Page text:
Districts Deliver: How local people view their councils
Exclusive research has revealed unprecedented insight into the value people place on universal local public services and their trust in the councils providing them.
The District Councils’ Network commissioned the independent analysts BritainThinks to survey people living in the English shires about their attitudes to the local public services in their area.
BritainThinks’ polling makes clear the significant perceived value of services such as waste collection, street cleaning and leisure services which are open to all residents but have sometimes been neglected in the national debate about local government.
You can read the full report here.
BritainThinks’ full data can be read here.
And you can read DCN’s press release on the findings here.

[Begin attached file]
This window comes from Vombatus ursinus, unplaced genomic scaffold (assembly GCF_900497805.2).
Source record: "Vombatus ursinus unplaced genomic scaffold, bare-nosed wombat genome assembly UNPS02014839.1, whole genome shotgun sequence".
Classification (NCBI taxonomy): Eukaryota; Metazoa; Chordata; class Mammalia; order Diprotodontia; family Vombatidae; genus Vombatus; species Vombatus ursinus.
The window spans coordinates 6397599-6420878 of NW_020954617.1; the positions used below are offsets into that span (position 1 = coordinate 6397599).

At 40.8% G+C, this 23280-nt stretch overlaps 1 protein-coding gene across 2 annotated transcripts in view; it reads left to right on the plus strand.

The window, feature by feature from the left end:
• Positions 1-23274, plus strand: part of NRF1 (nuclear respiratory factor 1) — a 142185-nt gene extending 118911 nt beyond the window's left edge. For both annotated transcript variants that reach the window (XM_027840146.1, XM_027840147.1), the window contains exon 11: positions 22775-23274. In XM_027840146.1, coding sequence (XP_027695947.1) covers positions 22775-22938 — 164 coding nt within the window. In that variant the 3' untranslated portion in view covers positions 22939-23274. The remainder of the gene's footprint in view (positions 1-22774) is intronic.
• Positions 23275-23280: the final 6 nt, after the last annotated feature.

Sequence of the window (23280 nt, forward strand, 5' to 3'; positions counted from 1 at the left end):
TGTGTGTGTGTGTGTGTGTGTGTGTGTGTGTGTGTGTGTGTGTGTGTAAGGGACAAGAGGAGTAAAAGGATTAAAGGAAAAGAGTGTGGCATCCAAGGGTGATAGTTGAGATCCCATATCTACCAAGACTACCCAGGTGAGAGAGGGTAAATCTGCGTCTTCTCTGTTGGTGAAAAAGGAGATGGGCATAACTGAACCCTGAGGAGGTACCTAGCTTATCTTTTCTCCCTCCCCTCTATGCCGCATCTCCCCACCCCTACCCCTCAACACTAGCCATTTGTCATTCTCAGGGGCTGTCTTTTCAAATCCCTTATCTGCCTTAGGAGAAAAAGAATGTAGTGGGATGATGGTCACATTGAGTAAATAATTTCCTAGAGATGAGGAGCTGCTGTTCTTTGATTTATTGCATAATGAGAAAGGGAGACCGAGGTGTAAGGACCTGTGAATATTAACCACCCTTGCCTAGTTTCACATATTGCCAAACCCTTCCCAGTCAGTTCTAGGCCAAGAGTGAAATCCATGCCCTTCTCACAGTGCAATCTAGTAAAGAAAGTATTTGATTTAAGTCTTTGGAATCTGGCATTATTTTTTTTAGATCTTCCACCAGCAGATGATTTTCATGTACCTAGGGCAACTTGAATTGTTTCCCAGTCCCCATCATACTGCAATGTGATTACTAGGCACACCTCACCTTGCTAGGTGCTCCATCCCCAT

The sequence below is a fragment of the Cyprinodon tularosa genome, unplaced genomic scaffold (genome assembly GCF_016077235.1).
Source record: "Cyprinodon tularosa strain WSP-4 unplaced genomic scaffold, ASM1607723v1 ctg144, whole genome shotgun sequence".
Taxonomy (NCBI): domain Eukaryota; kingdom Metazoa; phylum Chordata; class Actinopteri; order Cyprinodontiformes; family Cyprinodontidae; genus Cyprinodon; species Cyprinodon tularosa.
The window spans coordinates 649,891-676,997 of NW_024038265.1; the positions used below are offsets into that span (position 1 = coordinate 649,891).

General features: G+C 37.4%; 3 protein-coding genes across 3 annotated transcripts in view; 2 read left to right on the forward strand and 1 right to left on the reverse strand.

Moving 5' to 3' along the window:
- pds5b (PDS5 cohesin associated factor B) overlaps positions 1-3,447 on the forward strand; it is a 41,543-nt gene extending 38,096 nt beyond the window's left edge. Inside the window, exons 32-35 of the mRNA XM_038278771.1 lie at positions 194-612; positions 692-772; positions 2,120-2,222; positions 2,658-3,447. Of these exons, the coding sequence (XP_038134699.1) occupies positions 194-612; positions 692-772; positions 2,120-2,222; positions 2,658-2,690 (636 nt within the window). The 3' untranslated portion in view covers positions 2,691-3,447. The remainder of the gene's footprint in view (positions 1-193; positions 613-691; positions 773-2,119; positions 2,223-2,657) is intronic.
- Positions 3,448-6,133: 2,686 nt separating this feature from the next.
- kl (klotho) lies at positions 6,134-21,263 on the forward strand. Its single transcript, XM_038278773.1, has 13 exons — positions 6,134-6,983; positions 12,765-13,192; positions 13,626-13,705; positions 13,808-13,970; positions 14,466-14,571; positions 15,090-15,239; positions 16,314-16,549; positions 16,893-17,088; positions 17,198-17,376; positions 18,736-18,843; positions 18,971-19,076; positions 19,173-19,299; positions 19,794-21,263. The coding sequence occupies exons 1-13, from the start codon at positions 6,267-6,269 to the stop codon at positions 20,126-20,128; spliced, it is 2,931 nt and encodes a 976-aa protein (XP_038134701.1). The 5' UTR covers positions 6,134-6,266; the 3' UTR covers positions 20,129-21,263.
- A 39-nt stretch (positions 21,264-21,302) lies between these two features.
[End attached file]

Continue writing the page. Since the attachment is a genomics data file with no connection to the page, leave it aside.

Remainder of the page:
Waste collection was the single most valued service, with 92% of people considering it essential.
|% of respondents who consider service area essential or very important|
|Leisure and recreation||67%|
The survey of 1,000 people living in English shire areas with both district and county councils also revealed a significant level of public backing and trust in district councils.
The survey revealed greater name-recognition for district councils – the most localised principal authorities – than for the far larger county councils, with 59% of residents being able to identify their district, compared to 32% their county council.
Fifty-four percent of people expressed satisfaction with their district council, compared to 46% for county councils. Meanwhile, 63% of people described their district council as high-quality.
Districts were more trusted to boost local pride, bring local people’s views into decision making, tackle social issues and respond to local emergencies than county councils or national government.
|District council||County council||National Govt|
|Helping people to feel proud of their local area||66%||28%||6%|
|Bringing the views of local people into decision making about my local area||62%||32%||6%|
|Tackling social issues in our
|Responding and dealing with emergencies in the community||51%||39%||10%|